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Printer security weaknesses identified

April 26, 2012

PCWorld categorises five main threats and vulnerabilities of printers, both physical and technological.

Technology websites PCWorld has produced a list purporting to identify the five primary threats to security your printer presents, ranging to cyber attacks to physical document theft.

The most straightforward is document theft or snooping, noting that there are no provisions to prevent someone who collecting a printout that belongs to someone else.

Unsecured printer controls and settings can also present issues, as people may be able to mistakenly or intentionally redirect print jobs, have access to saved copies of documents and print history, or reset a printer to factory settings; which would erase any settings specified throughout ownership.

Printers with internal hard drives often store print jobs, scans and faxes: should a printer be stolen or person allowed uncontrolled access, they would have the capacity to recover potentially sensitive documents.

More akin to the typical view of printer security, hackers may be able to eavesdrop on the home or office network, and intercept documents travelling from computer to printer.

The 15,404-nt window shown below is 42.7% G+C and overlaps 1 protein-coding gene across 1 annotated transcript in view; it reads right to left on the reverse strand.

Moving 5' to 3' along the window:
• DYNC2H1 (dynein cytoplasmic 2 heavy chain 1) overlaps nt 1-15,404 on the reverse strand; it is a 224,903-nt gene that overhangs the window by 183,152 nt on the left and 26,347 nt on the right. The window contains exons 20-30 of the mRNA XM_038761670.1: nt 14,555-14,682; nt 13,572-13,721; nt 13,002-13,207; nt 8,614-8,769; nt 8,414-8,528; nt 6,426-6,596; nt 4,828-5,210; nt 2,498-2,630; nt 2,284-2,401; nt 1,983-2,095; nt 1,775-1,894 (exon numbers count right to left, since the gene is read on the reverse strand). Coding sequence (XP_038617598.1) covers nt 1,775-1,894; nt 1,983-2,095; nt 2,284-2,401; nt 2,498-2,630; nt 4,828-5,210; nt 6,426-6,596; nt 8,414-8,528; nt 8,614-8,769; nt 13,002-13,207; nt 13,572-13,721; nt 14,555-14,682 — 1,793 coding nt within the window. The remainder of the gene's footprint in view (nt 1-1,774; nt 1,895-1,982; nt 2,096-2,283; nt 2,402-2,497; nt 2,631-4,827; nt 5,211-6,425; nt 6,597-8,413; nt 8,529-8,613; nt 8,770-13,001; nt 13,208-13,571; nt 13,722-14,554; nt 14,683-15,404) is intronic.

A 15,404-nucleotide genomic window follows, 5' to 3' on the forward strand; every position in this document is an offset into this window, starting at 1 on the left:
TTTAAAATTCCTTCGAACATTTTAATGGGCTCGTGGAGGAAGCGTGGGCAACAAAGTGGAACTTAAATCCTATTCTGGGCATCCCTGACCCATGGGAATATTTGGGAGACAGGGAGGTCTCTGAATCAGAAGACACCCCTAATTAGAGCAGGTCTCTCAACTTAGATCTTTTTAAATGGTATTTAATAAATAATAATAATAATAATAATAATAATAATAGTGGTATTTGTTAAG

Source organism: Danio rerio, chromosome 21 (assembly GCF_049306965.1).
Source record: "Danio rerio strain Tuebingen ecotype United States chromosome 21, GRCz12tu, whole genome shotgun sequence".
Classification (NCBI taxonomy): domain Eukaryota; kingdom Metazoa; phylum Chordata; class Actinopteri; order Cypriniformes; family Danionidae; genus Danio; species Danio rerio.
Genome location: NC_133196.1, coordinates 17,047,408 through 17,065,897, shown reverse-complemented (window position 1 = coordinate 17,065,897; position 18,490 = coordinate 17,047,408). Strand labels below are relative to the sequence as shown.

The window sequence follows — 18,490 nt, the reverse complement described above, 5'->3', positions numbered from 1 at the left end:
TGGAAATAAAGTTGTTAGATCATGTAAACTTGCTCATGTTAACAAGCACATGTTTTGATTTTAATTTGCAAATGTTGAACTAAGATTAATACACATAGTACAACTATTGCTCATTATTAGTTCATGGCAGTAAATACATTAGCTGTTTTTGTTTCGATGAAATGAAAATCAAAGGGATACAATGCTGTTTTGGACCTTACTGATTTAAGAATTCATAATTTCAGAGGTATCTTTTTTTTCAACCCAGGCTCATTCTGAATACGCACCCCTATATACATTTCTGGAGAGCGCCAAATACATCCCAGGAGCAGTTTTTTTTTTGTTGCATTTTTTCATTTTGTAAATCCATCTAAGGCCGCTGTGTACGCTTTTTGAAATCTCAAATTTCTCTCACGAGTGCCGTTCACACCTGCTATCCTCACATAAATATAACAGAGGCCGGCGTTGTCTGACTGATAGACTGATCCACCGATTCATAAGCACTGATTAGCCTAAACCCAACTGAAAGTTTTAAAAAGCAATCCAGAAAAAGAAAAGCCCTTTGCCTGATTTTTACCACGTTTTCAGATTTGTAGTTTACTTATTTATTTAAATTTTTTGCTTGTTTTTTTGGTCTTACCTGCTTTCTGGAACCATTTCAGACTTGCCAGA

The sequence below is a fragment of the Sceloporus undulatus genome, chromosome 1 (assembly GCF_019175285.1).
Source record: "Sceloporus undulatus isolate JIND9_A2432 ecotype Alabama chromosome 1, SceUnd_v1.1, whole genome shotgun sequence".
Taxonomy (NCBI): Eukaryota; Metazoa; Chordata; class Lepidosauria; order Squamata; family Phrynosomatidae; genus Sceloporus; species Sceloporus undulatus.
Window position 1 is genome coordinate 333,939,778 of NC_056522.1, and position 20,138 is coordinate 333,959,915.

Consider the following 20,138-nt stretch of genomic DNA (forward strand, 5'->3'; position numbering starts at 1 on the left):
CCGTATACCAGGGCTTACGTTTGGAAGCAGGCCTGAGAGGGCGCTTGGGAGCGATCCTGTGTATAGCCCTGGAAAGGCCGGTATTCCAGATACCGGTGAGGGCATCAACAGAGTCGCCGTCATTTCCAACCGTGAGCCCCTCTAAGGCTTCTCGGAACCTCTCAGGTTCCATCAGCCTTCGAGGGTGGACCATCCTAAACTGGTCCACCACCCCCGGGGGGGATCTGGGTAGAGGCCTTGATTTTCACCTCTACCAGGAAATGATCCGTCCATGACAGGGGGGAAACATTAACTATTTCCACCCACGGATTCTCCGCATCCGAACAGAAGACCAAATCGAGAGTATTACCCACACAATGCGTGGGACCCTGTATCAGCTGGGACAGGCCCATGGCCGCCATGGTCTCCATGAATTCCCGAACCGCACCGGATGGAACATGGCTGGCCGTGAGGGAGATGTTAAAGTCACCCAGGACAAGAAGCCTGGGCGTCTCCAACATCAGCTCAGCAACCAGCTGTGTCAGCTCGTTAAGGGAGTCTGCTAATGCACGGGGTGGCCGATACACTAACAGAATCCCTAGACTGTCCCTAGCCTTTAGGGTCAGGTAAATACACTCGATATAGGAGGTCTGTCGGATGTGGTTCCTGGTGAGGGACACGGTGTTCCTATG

Finally, network-enabled printers themselves are extremely susceptible to hacking, with a number of older models lacking basic security functions including passwords and threat detection.

However, PCWorld is keen to stress vigilance against some of the more esoteric methodology used should the printer be connected to the internet: “The field of potential hackers becomes virtually limitless. Attackers could send bizarre print jobs to it, use the printer to transmit files, change its LCD readout, change its settings, launch denial-of-service (DoS) attacks to lock it up, or retrieve saved copies of documents.

“They might even install malware on the printer itself to control it remotely or to gain access to it”, an issue plaguing a high number of HP printers that could even result in combustion, as recently discovered by the University of Columbia.

PCWorld advises maintaining a secure location for your printer to limit unwarranted access, shredding documents no longer needed and password-protecting printers, as well as any appropriate internet and network access through the printer. Additionally, when discarding or upgrading a printer, ensure that any internal hard drives are sufficiently wiped before disposing of it.

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